Similar is the Korg Minilogue, which is a real analog 4-voice synth, but it lacks some features; e.g. the wave shape of the two oscillators cannot be modulated independently. It also has smaller than standard keys (again, try it out).
If you don't mind the ridiculously small form factor, then the Roland Boutique Series JP-08, a digital recreation of the legendary Jupiter-8, could also be interesting, but you'll only find these second-hand. If you combine this with a decent controller keyboard instead of the boutique series own K-25m, this would make a great introduction and learning setup.
If you don't mind the synth being monophonic, then the re-released ARP Odyssey is an analog classic, with many interesting features, and in my opinion more interesting feature-wise than a SCI Pro-One or Minimoog clone. Have I mentioned that it's a classic?
If you're interested in going semi-modular, there is the Behringer Neutron. It is analog and has an extensive modulation patch bay which allows weird and unusual things that most hard-wired synths can't do. Drawback are that it's monophonic and doesn't have its own keyboard.
(There are also the Behringer DeepMind, Roland SH-01 Gaia, and the Arturia range, but they each have drawbacks that make them less suited for learning subtractive synthesis. At the higher end of the price range are various interesting options from Dave Smith, Sequential Circuits, Novation, Nord and Access.)
If you're not just trying to decide which guitar synth to buy, and you want to dive into the synth world and invest some time and money in it, experimenting with a graphical modular synth programming environment like Reaktor (or a second-hand copy of an old version thereof) will probably teach you the most about sound synthesis. It allows you to build exactly the synthesizer or sampler or effect or ... that you want to experiment with from scratch (or modify one that someone else has made), and includes oscilloscopes and other kinds of visualization, so that you can look at the waveforms while you listen to them.
Everything you read in books or online about sound synthesis can immediately be put into practice. Whether you need a synth with ten oscillators per voice, or a combination of frequency modulation and oscillator sync, or granular synthesis, or VoSim technology, or additive synthesis, or any weird scientific stuff you read about, you can try it out without needing to own a bunch of different synths that each only do one thing.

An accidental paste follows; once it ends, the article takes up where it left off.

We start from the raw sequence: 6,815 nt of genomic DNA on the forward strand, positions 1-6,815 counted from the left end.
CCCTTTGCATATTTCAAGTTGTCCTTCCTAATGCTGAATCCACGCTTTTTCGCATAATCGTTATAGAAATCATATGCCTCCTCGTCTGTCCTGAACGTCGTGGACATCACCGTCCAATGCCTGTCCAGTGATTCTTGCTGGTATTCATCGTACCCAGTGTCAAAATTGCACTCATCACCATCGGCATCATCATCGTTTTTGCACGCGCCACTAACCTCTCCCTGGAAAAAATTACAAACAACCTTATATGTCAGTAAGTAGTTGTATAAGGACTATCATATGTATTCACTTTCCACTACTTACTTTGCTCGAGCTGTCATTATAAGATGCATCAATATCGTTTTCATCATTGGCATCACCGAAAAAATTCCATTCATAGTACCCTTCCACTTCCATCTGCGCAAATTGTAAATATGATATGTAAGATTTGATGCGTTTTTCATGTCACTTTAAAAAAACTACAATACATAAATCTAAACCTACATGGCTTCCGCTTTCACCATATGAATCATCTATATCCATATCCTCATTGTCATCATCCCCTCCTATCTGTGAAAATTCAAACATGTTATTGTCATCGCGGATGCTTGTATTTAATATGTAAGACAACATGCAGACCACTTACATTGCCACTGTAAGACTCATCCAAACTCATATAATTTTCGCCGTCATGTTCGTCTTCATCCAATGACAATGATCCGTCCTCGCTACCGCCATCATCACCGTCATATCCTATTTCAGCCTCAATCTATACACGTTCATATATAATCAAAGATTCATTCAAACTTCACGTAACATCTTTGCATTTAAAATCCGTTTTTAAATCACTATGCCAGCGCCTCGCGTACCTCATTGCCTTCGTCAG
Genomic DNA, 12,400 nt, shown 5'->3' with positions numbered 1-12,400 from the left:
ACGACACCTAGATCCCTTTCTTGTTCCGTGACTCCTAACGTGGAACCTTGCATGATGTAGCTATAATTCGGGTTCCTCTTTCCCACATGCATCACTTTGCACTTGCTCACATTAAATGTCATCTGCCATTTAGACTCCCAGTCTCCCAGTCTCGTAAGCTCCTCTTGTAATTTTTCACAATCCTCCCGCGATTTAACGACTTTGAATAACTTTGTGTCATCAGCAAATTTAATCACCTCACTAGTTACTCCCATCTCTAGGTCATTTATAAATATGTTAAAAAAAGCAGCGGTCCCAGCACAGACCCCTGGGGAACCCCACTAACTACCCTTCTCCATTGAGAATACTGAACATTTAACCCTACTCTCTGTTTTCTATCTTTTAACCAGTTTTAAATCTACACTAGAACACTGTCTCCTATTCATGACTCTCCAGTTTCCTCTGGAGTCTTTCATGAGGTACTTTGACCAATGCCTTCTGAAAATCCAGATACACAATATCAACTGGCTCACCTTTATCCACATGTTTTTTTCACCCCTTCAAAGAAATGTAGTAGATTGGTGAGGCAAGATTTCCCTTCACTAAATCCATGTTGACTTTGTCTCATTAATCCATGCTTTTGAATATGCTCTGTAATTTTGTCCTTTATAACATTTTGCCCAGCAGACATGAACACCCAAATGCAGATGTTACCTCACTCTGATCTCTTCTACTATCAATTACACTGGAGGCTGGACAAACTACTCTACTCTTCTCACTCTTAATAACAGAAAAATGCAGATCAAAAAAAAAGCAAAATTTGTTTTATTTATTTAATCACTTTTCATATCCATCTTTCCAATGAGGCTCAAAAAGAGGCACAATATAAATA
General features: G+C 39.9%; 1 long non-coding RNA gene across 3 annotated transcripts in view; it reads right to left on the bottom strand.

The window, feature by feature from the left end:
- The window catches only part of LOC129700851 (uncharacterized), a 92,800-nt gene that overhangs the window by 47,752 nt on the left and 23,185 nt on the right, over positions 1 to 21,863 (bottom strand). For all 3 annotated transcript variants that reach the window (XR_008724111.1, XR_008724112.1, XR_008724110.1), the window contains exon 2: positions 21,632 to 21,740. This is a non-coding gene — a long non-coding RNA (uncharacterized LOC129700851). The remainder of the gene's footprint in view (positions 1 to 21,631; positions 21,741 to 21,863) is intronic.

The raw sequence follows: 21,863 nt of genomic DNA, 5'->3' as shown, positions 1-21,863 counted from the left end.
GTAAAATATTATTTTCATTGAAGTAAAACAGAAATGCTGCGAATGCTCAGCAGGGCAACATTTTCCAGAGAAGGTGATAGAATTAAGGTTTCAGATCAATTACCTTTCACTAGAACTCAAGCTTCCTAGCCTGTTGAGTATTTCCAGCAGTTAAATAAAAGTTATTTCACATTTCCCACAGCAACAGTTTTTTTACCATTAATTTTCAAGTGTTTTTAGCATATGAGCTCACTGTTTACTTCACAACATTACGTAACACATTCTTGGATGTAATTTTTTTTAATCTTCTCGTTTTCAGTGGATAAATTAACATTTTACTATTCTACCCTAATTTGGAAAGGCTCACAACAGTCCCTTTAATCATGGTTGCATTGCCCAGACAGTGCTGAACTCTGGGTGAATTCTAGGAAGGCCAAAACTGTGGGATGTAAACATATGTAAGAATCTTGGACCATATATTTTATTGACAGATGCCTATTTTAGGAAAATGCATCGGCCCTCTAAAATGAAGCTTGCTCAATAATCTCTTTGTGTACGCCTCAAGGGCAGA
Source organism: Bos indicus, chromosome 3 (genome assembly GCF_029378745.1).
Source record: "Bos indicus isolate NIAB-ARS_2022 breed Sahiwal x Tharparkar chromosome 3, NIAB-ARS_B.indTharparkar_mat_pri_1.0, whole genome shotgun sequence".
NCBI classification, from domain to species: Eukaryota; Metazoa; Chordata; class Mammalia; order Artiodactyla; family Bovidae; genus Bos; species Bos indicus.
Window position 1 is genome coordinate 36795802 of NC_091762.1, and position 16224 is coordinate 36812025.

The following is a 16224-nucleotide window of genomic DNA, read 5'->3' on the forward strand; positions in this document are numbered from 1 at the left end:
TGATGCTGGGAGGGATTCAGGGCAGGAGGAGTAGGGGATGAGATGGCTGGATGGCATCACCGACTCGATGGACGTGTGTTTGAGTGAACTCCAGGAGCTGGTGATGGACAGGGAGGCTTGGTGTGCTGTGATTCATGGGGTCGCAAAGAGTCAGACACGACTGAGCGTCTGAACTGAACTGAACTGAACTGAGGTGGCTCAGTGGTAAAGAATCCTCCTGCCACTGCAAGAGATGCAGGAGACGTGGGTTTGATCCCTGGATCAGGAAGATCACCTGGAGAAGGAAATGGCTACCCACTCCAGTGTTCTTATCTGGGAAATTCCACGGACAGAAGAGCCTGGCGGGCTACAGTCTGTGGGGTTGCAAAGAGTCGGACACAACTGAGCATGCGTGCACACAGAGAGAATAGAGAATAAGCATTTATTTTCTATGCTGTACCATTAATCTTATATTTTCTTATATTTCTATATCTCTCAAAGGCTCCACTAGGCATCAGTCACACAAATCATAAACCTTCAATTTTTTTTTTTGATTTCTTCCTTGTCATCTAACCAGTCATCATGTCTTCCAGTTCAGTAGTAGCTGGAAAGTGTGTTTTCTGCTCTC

One prerequisite however, is a slightly nerdy disposition. If you have zero interest in acoustics or maths or physics or programming, you may find that there's too much fiddling around on the computer and not enough actual playing going on.
For an example, have a look at this answer I wrote to a question here about using Reaktor. The asker wanted to experiment with Shepard tones, and I didn't really understand what he wanted to do, but while thinking about it, I started to wonder whether you could build a filter bank with constantly rising or falling filter frequencies that could make any input sound like a Shepard tone, and I built such a thing with Reaktor, and the result turned out to be quite interesting and useful.
Here's another answer with a simple Reaktor instrument that also shows what the graphic programming environment looks like; you just select a bunch of parts and patch them together with wires, there's no programming as in typing in code (although you can do that if you want to in recent versions).
There are other modular environments out there, like Max for Ableton Live, but I haven't used it, and I think Reaktor will have a less steep learning curve and be a better choice for specifically learning about subtractive synthesis.
A good alternative for software would be something like the Nord Modular (look for a second-hand version G1). It's a little more limited, and won't give you all the visualization and weird interface options, but it's a real instrument that you can unhook from the computer and play anywhere, which is fun too. (If you buy a Modular G1, let me know and I'll send you some patches I made for it, which each explore a particular aspect of subtractive synthesis.)